“The Middle East is a… place where the most bizarre theories often have real policy consequences,” Atlantic editor Jeffrey Goldberg writes in full Orientalist mode. Yes well what about his bizarre theories about Saddam’s links to Al Qaeda that helped get the U.S. into the Iraq war?
Trump has made the establishment nostalgic for the last Republican president. But Bush made the most destructive executive mistake of recent times, the decision to invade Iraq in 2003. It was based on lies, and a weakminded strategy of bringing democracy by gunpoint, and its wrongness was obvious at the time to millions who protested it.
Jonathan Coulter describes the Western media’s very poor reporting of the Ukraine famine of 1932-33 that killed approaching four million people. He then compares this to contemporary UK reporting of matters that concern the Middle-East, including Israel/Palestine, questioning whether our standards have improved in the intervening period.
Exceptions to the mainstream voices who see the U.S. as playing a beneficent role in the Middle East, Geraldine Brooks and Bernie Sanders cite American war crimes and call for diplomacy, not assassinations.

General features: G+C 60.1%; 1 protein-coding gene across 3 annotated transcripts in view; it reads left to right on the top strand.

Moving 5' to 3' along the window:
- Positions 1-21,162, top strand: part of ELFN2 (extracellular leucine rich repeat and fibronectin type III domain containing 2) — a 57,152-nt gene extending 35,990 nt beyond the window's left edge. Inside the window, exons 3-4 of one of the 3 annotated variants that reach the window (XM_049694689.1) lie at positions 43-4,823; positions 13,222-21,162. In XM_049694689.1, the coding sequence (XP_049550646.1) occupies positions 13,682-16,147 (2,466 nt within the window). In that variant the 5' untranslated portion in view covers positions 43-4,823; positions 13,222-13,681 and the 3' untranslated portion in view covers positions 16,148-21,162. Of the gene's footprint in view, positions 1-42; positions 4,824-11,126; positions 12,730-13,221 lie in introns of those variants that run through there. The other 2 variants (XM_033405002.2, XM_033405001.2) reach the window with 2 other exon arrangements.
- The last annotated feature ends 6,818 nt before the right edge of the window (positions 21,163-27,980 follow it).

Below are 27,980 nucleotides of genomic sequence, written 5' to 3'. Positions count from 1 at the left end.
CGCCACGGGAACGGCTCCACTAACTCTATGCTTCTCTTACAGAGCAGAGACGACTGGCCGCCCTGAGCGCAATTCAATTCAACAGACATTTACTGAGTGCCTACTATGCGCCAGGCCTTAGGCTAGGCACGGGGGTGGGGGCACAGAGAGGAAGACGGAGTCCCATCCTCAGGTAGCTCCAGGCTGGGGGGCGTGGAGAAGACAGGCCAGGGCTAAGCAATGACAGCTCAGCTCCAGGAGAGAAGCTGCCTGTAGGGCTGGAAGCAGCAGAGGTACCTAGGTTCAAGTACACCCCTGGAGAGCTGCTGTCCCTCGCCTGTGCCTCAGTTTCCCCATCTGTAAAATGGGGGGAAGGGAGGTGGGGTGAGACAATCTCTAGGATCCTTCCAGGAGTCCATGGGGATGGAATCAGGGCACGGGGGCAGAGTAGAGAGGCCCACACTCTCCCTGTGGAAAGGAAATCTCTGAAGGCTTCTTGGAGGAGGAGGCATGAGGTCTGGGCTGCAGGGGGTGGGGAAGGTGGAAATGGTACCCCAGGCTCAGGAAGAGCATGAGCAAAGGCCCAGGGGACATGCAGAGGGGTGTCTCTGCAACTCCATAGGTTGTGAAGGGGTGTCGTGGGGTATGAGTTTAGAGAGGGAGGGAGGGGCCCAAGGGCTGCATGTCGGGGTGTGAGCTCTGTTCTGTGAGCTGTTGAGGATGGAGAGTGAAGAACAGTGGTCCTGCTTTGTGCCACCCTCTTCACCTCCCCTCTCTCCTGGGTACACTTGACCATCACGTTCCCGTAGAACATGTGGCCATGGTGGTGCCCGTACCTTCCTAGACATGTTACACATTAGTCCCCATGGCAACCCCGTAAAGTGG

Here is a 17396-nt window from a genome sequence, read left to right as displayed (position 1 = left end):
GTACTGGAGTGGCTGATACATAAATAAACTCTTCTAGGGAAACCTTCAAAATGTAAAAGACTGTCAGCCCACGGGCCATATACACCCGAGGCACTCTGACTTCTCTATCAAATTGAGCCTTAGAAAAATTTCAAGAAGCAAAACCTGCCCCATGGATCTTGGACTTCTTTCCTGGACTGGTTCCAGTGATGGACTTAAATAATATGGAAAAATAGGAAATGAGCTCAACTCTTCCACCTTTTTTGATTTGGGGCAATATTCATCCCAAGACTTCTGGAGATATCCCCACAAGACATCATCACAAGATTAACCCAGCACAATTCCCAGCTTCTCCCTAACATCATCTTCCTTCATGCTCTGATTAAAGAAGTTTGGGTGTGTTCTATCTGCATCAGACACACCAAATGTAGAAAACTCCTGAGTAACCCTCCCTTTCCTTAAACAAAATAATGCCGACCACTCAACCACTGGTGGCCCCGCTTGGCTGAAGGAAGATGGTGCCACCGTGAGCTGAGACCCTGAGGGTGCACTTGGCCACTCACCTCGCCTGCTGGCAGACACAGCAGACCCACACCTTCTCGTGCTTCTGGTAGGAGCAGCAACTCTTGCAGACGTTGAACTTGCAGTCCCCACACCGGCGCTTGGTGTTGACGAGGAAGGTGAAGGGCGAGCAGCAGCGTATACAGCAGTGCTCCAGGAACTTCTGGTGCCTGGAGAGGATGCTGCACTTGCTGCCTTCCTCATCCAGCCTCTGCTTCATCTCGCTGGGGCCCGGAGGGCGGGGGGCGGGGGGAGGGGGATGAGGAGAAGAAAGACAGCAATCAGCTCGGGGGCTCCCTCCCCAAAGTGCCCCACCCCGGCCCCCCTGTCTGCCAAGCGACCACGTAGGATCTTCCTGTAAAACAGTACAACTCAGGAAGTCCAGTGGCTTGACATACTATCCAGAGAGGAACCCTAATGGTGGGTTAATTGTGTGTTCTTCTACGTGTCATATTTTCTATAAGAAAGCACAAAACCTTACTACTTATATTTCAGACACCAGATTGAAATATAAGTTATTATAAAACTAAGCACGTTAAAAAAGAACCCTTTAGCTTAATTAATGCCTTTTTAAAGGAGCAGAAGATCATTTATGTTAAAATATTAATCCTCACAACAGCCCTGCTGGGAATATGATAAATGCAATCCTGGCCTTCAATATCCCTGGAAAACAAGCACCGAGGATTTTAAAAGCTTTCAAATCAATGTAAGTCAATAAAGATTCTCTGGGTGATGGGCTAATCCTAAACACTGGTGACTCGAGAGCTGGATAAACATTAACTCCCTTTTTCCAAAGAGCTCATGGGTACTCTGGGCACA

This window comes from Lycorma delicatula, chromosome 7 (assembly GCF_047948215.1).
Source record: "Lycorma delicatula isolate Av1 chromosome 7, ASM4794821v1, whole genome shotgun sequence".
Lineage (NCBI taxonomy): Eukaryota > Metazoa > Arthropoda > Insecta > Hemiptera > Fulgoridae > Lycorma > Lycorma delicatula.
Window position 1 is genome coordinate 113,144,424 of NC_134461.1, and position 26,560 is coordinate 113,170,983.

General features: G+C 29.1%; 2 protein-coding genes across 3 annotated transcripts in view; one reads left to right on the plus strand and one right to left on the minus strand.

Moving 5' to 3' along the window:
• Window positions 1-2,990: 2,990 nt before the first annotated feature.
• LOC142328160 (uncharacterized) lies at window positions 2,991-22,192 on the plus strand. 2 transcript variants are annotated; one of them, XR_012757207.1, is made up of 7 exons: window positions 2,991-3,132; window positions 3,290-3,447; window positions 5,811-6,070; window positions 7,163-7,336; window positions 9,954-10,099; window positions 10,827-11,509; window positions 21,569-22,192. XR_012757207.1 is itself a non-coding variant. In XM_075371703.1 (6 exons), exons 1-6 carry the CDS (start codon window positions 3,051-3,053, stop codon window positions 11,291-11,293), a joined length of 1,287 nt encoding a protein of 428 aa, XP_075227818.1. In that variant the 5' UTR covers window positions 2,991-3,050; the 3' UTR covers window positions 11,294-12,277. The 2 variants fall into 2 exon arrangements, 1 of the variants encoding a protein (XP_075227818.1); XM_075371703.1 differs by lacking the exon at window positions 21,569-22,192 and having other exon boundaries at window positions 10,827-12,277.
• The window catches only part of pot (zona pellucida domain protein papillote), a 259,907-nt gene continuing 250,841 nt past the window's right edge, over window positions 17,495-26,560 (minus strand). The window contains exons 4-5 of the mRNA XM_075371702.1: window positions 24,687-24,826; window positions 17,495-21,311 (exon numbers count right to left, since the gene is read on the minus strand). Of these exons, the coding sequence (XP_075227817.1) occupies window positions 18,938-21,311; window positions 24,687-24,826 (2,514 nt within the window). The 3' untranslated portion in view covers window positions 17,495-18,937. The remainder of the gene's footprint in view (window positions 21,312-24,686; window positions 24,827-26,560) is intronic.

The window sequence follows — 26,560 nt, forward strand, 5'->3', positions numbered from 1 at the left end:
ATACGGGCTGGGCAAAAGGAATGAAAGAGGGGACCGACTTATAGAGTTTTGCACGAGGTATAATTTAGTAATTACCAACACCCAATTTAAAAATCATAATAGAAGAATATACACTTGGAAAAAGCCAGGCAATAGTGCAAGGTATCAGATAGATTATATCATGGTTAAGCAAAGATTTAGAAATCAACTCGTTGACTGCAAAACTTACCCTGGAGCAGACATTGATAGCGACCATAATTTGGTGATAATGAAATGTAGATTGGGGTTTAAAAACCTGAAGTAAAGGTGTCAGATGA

The New York Times gives Paul Wolfowitz a platform to criticize Trump on the withdrawal from Syria, and the fight against ISIS, without saying a word about the roots of ISIS in the destruction that his project of invading Iraq wrought throughout the region. Wolfowitz should be on trial for major war crimes, Helena Cobban writes, not featured in the New York Times.
Tom Friedman of the New York Times says he supported Iraq war in part to keep Israel from being surrounded by chaos in Arab world. He assures a pro-Israel audience, “Israel had me at hello. Whatever you think folks– don’t worry. In times of crisis, I know where I will be. When the Jewish state is under threat–” Though he worries if the next foreign affairs columnist will get a “buzz” for Israel.
The late foreign policy guru Les Gelb tried to rationalize his decision to support the Iraq war by chalking it up to “unfortunate tendencies within the foreign policy community, namely the disposition and incentives to support wars to retain political and professional credibility.”
The NYT’s initial strategy was to starve Tulsi Gabbard out – no coverage, no candidacy. Now, because she’s still in and lately told a truth that weakened the Times choice Kamala Harris, they are giving her the Bernie 2016 treatment: i.e. this candidate is outlandish, absurd, unaccountably heartless, mystical, a tool of the wicked (she points out that Syria never went to war against the US) – and possibly a Russian agent.
Neither the US political establishment nor the people want a war with Iran, and Donald Trump knows it’s a political disaster. But 9 years ago Obama was seen as untrustworthy on Iran, and the lead reporter on the Middle East Jeffrey Goldberg goaded him to attack Iran with a report that Israel was going to attack Iran, a report that proved false.